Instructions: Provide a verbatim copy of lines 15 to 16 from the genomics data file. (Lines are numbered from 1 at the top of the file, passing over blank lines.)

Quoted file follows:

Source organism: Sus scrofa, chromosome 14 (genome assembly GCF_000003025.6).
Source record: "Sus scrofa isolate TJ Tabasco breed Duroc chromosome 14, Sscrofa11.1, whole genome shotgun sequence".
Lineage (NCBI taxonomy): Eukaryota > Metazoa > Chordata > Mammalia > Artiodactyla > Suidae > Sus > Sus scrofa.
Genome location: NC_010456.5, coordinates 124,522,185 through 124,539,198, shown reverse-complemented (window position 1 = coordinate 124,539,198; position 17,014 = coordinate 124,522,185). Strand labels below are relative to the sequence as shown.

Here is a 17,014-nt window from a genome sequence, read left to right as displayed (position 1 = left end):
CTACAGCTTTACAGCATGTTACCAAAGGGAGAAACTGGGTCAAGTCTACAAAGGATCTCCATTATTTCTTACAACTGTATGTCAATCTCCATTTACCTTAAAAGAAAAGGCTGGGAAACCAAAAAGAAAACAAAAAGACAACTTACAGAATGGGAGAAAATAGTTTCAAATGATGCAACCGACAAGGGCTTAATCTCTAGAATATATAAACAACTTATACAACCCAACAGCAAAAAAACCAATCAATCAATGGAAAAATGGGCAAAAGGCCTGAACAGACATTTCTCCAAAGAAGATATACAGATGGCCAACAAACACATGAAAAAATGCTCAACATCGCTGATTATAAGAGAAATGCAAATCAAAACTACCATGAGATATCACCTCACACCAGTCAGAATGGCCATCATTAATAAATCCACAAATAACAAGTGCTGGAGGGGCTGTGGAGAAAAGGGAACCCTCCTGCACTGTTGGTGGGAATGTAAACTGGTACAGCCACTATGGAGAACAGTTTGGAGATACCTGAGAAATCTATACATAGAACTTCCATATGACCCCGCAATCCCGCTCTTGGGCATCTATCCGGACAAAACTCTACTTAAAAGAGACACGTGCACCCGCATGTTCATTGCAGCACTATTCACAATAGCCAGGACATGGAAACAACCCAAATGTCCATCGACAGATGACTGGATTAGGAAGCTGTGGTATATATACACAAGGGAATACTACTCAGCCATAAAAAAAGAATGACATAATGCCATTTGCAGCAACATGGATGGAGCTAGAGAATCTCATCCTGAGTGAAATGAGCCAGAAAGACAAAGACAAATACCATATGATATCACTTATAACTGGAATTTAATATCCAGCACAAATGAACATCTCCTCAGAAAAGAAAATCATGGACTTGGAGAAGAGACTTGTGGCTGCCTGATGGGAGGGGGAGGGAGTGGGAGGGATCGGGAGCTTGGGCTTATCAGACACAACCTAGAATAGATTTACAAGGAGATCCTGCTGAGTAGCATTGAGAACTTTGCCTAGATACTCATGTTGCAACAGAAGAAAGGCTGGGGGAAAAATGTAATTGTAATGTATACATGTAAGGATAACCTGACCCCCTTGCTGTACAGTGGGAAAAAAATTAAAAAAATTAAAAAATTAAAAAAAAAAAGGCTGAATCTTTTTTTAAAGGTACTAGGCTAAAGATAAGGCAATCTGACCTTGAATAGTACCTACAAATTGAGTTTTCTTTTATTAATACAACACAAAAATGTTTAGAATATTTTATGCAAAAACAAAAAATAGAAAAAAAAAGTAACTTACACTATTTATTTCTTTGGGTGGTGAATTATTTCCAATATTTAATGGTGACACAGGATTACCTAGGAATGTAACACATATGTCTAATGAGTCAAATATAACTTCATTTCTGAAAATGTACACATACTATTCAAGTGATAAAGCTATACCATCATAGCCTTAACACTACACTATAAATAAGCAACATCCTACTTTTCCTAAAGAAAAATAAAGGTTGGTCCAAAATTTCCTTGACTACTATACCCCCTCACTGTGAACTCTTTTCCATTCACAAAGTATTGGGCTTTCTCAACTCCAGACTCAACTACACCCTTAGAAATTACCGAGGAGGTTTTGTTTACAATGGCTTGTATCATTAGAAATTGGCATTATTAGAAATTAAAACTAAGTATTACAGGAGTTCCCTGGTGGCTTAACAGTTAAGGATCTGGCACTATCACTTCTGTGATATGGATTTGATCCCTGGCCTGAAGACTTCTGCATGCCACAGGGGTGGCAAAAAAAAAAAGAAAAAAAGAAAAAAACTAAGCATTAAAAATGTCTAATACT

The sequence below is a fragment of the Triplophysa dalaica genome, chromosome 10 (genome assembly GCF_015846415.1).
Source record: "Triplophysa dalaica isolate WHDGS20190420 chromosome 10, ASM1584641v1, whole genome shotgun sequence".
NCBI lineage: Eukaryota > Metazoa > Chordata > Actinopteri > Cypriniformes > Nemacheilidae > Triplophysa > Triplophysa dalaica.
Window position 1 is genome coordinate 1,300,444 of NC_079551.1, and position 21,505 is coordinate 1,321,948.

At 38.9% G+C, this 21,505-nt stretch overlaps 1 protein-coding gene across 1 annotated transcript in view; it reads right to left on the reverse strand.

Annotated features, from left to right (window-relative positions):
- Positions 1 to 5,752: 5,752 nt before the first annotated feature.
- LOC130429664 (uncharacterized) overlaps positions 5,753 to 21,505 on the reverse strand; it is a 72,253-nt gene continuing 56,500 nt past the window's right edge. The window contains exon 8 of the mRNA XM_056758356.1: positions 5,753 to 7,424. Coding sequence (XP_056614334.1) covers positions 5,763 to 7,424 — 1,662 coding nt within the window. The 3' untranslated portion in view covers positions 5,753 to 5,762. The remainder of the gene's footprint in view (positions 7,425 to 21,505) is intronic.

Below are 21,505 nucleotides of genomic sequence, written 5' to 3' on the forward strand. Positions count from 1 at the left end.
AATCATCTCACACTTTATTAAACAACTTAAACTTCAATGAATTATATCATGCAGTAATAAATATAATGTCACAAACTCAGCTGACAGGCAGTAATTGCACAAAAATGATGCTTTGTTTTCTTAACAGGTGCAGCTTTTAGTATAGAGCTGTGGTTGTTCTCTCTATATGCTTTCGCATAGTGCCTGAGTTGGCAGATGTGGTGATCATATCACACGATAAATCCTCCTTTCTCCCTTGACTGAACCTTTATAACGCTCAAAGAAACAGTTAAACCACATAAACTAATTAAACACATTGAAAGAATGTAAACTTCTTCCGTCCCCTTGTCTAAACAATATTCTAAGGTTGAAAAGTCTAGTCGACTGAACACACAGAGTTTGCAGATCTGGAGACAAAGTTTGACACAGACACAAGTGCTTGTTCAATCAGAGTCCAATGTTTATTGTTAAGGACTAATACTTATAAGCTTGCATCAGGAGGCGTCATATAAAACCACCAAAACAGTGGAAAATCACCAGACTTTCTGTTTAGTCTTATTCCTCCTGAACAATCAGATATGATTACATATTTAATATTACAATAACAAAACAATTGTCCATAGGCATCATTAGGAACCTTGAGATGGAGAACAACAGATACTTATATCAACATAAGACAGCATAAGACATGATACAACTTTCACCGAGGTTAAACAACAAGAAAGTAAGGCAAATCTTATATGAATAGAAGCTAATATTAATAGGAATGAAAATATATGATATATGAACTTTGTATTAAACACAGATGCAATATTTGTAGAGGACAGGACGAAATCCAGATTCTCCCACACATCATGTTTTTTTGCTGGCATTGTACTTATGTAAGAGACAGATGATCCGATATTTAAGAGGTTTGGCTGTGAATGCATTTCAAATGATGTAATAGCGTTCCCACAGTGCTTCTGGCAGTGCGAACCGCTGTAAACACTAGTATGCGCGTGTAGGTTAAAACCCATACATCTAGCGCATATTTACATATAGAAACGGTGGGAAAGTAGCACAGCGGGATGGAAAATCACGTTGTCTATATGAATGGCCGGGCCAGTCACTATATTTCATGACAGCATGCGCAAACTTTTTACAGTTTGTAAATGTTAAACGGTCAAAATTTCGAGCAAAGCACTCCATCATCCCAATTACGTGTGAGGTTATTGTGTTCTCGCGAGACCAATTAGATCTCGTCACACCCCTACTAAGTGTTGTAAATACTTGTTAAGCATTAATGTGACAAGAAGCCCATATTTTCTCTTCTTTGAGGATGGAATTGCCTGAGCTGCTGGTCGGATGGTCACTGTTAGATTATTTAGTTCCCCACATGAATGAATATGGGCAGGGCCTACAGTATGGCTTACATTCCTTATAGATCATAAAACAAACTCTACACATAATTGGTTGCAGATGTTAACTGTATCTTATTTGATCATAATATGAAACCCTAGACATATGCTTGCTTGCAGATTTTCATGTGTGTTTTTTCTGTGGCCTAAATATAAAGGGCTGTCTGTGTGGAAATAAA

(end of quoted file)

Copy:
Below are 21,505 nucleotides of genomic sequence, written 5' to 3' on the forward strand. Positions count from 1 at the left end.
AATCATCTCACACTTTATTAAACAACTTAAACTTCAATGAATTATATCATGCAGTAATAAATATAATGTCACAAACTCAGCTGACAGGCAGTAATTGCACAAAAATGATGCTTTGTTTTCTTAACAGGTGCAGCTTTTAGTATAGAGCTGTGGTTGTTCTCTCTATATGCTTTCGCATAGTGCCTGAGTTGGCAGATGTGGTGATCATATCACACGATAAATCCTCCTTTCTCCCTTGACTGAACCTTTATAACGCTCAAAGAAACAGTTAAACCACATAAACTAATTAAACACATTGAAAGAATGTAAACTTCTTCCGTCCCCTTGTCTAAACAATATTCTAAGGTTGAAAAGTCTAGTCGACTGAACACACAGAGTTTGCAGATCTGGAGACAAAGTTTGACACAGACACAAGTGCTTGTTCAATCAGAGTCCAATGTTTATTGTTAAGGACTAATACTTATAAGCTTGCATCAGGAGGCGTCATATAAAACCACCAAAACAGTGGAAAATCACCAGACTTTCTGTTTAGTCTTATTCCTCCTGAACAATCAGATATGATTACATATTTAATATTACAATAACAAAACAATTGTCCATAGGCATCATTAGGAACCTTGAGATGGAGAACAACAGATACTTATATCAACATAAGACAGCATAAGACATGATACAACTTTCACCGAGGTTAAACAACAAGAAAGTAAGGCAAATCTTATATGAATAGAAGCTAATATTAATAGGAATGAAAATATATGATATATGAACTTTGTATTAAACACAGATGCAATATTTGTAGAGGACAGGACGAAATCCAGATTCTCCCACACATCATGTTTTTTTGCTGGCATTGTACTTATGTAAGAGACAGATGATCCGATATTTAAGAGGTTTGGCTGTGAATGCATTTCAAATGATGTAATAGCGTTCCCACAGTGCTTCTGGCAGTGCGAACCGCTGTAAACACTAGTATGCGCGTGTAGGTTAAAACCCATACATCTAGCGCATATTTACATATAGAAACGGTGGGAAAGTAGCACAGCGGGATGGAAAATCACGTTGTCTATATGAATGGCCGGGCCAGTCACTATATTTCATGACAGCATGCGCAAACTTTTTACAGTTTGTAAATGTTAAACGGTCAAAATTTCGAGCAAAGCACTCCATCATCCCAATTACGTGTGAGGTTATTGTGTTCTCGCGAGACCAATTAGATCTCGTCACACCCCTACTAAGTGTTGTAAATACTTGTTAAGCATTAATGTGACAAGAAGCCCATATTTTCTCTTCTTTGAGGATGGAATTGCCTGAGCTGCTGGTCGGATGGTCACTGTTAGATTATTTAGTTCCCCACATGAATGAATATGGGCAGGGCCTACAGTATGGCTTACATTCCTTATAGATCATAAAACAAACTCTACACATAATTGGTTGCAGATGTTAACTGTATCTTATTTGATCATAATATGAAACCCTAGACATATGCTTGCTTGCAGATTTTCATGTGTGTTTTTTCTGTGGCCTAAATATAAAGGGCTGTCTGTGTGGAAATAAA